Of course, I can’t be sure that there is a direct causal link between The Sun’s page 3 and to the irritating street harassment I was unlucky enough to encounter on that particular day last month. But it strikes me that if you think it’s OK to demand that a stranger shows you her breasts, you’ve probably been told from somewhere that you can get away with this. That this is normal.

Caroline is right. These things aren’t happening in a vacuum. And The Sun’s page 3 is playing a small, but significant – and I think symbolic – role in telling people ‘it’s OK to treat women this way’.

I am hopeful that one day, in the not too distant future, the UK media will have been re- calibrated a bit. I look forward to the time where people think what used to be on page 3 was rather extreme, instead of now, where if you’re against page 3 you’re considered by some to hold extreme views.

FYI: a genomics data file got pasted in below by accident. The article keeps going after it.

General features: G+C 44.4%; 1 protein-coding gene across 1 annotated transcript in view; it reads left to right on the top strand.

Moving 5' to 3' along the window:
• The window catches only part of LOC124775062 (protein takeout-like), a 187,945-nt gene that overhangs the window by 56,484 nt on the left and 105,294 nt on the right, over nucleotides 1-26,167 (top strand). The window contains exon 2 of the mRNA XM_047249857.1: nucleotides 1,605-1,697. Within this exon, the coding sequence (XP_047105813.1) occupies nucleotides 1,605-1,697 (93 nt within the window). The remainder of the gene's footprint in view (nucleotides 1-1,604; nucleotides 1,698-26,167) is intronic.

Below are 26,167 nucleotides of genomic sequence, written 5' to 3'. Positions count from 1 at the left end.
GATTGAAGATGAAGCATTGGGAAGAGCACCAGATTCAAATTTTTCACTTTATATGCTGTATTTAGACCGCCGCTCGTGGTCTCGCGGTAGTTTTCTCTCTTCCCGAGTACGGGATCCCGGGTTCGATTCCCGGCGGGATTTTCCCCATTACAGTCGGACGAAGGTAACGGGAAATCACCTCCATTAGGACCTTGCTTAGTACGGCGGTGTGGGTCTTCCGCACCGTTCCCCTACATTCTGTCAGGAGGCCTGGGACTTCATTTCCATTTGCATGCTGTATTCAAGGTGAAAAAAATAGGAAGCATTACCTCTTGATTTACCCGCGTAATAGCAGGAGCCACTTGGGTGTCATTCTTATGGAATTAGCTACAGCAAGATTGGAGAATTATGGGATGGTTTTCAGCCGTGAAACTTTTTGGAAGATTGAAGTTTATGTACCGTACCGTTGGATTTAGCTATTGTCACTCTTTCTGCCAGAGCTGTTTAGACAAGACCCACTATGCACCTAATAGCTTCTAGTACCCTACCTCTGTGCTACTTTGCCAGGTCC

I’m optimistic. I think we are making progress. Look at the appalling way Clare Short (former MP of the constituency I lived in in Birmingham) was treated by her fellow Members of Parliament and the media when she put forward the idea of legislating against the page 3 phenomenon in the British press. She was laughed at and bullied. The Sun superimposed her face onto the body of a topless model. They called her fat and jealous.

Last week Caroline Lucas wore a No More Page Three campaign t-shirt to the Media Sexism debate at Westminister Hall. I’ve no doubt she will have received all manner of offensive tweets/emails/letters afterwards, but I think the tide is changing.



Would The Sun dare to treat Caroline Lucas in this way now? I don’t think so. Do you?